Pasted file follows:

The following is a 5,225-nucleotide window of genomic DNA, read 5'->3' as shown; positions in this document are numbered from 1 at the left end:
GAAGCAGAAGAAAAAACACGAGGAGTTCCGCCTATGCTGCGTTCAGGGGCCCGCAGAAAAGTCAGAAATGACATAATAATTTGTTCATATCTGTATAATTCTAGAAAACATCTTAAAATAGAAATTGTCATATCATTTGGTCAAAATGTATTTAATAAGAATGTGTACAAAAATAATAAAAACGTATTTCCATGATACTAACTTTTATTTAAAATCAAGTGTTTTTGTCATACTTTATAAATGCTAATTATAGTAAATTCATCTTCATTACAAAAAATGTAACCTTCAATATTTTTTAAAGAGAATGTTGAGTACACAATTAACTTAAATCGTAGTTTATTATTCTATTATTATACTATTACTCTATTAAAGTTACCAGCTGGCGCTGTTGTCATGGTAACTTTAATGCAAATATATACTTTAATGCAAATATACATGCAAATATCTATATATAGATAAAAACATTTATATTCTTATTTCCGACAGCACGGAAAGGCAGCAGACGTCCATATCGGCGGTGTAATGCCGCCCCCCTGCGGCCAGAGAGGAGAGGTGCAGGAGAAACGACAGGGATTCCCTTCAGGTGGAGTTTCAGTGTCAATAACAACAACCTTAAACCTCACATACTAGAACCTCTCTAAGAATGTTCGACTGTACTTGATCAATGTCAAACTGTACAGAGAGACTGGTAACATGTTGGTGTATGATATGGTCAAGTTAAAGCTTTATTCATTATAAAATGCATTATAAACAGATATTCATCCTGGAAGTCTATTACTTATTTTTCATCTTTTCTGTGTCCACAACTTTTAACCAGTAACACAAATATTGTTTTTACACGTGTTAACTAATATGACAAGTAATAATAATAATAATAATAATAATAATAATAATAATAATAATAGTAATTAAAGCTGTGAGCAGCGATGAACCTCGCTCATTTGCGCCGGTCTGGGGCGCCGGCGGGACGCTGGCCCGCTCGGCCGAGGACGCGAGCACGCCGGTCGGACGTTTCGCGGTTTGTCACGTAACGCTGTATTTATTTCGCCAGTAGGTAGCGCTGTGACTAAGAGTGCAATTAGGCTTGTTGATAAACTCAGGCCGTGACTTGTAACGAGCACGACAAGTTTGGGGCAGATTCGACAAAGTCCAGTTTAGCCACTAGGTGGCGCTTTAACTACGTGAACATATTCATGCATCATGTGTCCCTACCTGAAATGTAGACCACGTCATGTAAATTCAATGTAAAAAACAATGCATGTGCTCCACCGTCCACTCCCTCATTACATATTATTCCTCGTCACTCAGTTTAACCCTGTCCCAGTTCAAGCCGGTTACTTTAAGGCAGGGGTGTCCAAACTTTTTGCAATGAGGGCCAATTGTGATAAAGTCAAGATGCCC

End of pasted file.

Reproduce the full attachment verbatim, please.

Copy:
The following is a 5,225-nucleotide window of genomic DNA, read 5'->3' as shown; positions in this document are numbered from 1 at the left end:
GAAGCAGAAGAAAAAACACGAGGAGTTCCGCCTATGCTGCGTTCAGGGGCCCGCAGAAAAGTCAGAAATGACATAATAATTTGTTCATATCTGTATAATTCTAGAAAACATCTTAAAATAGAAATTGTCATATCATTTGGTCAAAATGTATTTAATAAGAATGTGTACAAAAATAATAAAAACGTATTTCCATGATACTAACTTTTATTTAAAATCAAGTGTTTTTGTCATACTTTATAAATGCTAATTATAGTAAATTCATCTTCATTACAAAAAATGTAACCTTCAATATTTTTTAAAGAGAATGTTGAGTACACAATTAACTTAAATCGTAGTTTATTATTCTATTATTATACTATTACTCTATTAAAGTTACCAGCTGGCGCTGTTGTCATGGTAACTTTAATGCAAATATATACTTTAATGCAAATATACATGCAAATATCTATATATAGATAAAAACATTTATATTCTTATTTCCGACAGCACGGAAAGGCAGCAGACGTCCATATCGGCGGTGTAATGCCGCCCCCCTGCGGCCAGAGAGGAGAGGTGCAGGAGAAACGACAGGGATTCCCTTCAGGTGGAGTTTCAGTGTCAATAACAACAACCTTAAACCTCACATACTAGAACCTCTCTAAGAATGTTCGACTGTACTTGATCAATGTCAAACTGTACAGAGAGACTGGTAACATGTTGGTGTATGATATGGTCAAGTTAAAGCTTTATTCATTATAAAATGCATTATAAACAGATATTCATCCTGGAAGTCTATTACTTATTTTTCATCTTTTCTGTGTCCACAACTTTTAACCAGTAACACAAATATTGTTTTTACACGTGTTAACTAATATGACAAGTAATAATAATAATAATAATAATAATAATAATAATAATAATAATAGTAATTAAAGCTGTGAGCAGCGATGAACCTCGCTCATTTGCGCCGGTCTGGGGCGCCGGCGGGACGCTGGCCCGCTCGGCCGAGGACGCGAGCACGCCGGTCGGACGTTTCGCGGTTTGTCACGTAACGCTGTATTTATTTCGCCAGTAGGTAGCGCTGTGACTAAGAGTGCAATTAGGCTTGTTGATAAACTCAGGCCGTGACTTGTAACGAGCACGACAAGTTTGGGGCAGATTCGACAAAGTCCAGTTTAGCCACTAGGTGGCGCTTTAACTACGTGAACATATTCATGCATCATGTGTCCCTACCTGAAATGTAGACCACGTCATGTAAATTCAATGTAAAAAACAATGCATGTGCTCCACCGTCCACTCCCTCATTACATATTATTCCTCGTCACTCAGTTTAACCCTGTCCCAGTTCAAGCCGGTTACTTTAAGGCAGGGGTGTCCAAACTTTTTGCAATGAGGGCCAATTGTGATAAAGTCAAGATGCCC